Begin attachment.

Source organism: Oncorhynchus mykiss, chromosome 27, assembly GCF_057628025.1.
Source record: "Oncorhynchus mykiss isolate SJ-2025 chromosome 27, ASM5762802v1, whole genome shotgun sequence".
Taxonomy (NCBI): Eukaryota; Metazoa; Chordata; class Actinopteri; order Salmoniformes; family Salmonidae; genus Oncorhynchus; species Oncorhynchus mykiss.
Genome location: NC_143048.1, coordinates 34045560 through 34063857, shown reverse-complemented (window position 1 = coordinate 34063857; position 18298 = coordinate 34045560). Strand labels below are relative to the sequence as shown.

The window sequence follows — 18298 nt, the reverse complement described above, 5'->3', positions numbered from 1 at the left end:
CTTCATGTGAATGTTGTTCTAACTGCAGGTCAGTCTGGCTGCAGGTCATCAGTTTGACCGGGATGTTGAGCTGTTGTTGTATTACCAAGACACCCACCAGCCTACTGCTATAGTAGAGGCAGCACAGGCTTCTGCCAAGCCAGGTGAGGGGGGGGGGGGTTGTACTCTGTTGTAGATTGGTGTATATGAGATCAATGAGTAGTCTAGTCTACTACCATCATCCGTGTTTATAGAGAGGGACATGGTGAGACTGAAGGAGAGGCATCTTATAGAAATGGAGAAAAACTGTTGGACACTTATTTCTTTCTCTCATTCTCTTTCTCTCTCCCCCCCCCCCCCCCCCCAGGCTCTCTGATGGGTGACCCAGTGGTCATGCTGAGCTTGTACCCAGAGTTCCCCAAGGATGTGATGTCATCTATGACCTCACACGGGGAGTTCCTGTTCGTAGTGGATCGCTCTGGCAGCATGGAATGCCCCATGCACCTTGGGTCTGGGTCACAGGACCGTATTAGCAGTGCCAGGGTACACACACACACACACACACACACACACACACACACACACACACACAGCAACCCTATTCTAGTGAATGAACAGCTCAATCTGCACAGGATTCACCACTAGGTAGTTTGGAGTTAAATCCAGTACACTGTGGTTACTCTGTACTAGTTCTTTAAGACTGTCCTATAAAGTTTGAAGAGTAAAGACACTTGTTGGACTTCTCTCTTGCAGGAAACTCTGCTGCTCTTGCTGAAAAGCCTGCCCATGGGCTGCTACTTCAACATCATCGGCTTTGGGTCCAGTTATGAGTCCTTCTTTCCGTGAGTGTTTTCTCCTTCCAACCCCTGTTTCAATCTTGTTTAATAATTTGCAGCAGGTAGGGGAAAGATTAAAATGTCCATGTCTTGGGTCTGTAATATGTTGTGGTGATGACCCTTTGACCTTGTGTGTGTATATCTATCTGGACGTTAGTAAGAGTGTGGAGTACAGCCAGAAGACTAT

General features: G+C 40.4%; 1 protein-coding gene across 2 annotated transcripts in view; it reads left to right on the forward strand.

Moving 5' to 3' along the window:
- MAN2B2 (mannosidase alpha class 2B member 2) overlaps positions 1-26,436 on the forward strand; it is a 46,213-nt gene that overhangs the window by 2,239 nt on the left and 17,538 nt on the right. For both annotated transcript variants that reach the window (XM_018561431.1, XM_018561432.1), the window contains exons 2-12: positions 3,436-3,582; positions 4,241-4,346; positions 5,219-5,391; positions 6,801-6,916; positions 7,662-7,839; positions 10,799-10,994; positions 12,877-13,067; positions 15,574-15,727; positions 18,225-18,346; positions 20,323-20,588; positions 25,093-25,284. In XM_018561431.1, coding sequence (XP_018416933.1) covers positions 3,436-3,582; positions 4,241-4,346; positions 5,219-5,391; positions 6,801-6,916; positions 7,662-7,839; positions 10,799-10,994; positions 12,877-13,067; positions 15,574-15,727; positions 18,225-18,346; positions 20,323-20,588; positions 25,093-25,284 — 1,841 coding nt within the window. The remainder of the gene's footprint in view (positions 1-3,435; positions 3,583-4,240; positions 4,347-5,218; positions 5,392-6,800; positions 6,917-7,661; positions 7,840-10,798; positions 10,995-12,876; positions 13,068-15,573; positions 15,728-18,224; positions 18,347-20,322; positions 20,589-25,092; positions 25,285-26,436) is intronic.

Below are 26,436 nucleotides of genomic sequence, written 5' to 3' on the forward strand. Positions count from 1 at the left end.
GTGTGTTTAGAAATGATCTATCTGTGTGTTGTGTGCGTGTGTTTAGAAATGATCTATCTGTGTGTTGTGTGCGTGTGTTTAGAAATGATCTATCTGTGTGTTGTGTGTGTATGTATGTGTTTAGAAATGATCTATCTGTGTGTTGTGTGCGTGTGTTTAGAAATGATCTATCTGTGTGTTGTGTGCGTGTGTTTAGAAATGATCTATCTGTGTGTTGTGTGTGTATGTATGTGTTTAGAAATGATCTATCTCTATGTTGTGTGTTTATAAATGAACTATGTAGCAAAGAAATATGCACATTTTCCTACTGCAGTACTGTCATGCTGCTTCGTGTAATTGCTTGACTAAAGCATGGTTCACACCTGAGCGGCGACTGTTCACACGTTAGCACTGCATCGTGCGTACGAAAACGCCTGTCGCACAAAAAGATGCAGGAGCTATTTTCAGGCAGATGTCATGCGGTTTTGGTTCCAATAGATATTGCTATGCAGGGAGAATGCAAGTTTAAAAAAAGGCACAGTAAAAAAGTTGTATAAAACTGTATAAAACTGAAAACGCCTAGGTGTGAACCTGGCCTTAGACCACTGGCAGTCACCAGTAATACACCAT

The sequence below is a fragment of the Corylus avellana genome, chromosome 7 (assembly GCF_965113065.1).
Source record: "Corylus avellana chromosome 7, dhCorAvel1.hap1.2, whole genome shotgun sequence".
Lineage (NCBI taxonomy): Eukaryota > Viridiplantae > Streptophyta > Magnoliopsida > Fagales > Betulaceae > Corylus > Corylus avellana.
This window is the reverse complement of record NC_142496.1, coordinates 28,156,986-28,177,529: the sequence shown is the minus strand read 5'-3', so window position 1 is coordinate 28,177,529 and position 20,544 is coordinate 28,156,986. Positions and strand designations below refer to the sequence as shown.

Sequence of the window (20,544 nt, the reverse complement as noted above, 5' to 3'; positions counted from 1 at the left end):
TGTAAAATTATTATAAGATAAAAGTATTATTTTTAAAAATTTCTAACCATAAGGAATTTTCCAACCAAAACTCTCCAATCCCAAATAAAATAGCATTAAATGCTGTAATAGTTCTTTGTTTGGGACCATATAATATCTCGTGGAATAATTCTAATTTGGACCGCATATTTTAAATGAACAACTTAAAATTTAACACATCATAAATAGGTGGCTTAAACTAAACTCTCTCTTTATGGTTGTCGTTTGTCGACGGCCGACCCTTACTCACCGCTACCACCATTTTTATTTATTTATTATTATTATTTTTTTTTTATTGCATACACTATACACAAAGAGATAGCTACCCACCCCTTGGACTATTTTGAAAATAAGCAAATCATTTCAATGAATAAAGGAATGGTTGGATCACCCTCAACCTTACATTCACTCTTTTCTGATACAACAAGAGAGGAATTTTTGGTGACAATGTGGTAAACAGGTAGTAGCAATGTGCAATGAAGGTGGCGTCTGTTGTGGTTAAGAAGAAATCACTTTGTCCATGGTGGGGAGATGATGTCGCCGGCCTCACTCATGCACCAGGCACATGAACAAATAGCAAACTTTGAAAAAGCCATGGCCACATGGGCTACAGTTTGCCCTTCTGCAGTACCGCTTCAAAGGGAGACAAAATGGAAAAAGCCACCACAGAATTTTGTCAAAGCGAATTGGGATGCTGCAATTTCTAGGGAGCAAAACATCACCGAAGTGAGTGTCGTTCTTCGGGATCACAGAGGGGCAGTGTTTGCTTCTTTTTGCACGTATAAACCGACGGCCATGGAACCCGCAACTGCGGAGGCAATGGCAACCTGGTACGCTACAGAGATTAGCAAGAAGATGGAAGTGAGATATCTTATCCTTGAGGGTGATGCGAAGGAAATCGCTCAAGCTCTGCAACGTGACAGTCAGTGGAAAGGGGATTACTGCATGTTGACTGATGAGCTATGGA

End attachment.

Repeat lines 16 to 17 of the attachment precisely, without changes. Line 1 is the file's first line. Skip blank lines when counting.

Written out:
Sequence of the window (20,544 nt, the reverse complement as noted above, 5' to 3'; positions counted from 1 at the left end):
TGTAAAATTATTATAAGATAAAAGTATTATTTTTAAAAATTTCTAACCATAAGGAATTTTCCAACCAAAACTCTCCAATCCCAAATAAAATAGCATTAAATGCTGTAATAGTTCTTTGTTTGGGACCATATAATATCTCGTGGAATAATTCTAATTTGGACCGCATATTTTAAATGAACAACTTAAAATTTAACACATCATAAATAGGTGGCTTAAACTAAACTCTCTCTTTATGGTTGTCGTTTGTCGACGGCCGACCCTTACTCACCGCTACCACCATTTTTATTTATTTATTATTATTATTTTTTTTTTATTGCATACACTATACACAAAGAGATAGCTACCCACCCCTTGGACTATTTTGAAAATAAGCAAATCATTTCAATGAATAAAGGAATGGTTGGATCACCCTCAACCTTACATTCACTCTTTTCTGATACAACAAGAGAGGAATTTTTGGTGACAATGTGGTAAACAGGTAGTAGCAATGTGCAATGAAGGTGGCGTCTGTTGTGGTTAAGAAGAAATCACTTTGTCCATGGTGGGGAGATGATGTCGCCGGCCTCACTCATGCACCAGGCACATGAACAAATAGCAAACTTTGAAAAAGCCATGGCCACATGGGCTACAGTTTGCCCTTCTGCAGTACCGCTTCAAAGGGAGACAAAATGGAAAAAGCCACCACAGAATTTTGTCAAAGCGAATTGGGATGCTGCAATTTCTAGGGAGCAAAACATCACCGAAGTGAGTGTCGTTCTTCGGGATCACAGAGGGGCAGTGTTTGCTTCTTTTTGCACGTATAAACCGACGGCCATGGAACCCGCAACTGCGGAGGCAATGGCAACCTGGTACGCTACAGAGATTAGCAAGAAGATGGAAGTGAGATATCTTATCCTTGAGGGTGATGCGAAGGAAATCGCTCAAGCTCTGCAACGTGACAGTCAGTGGAAAGGGGATTACTGCATGTTGACTGATGAGCTATGGA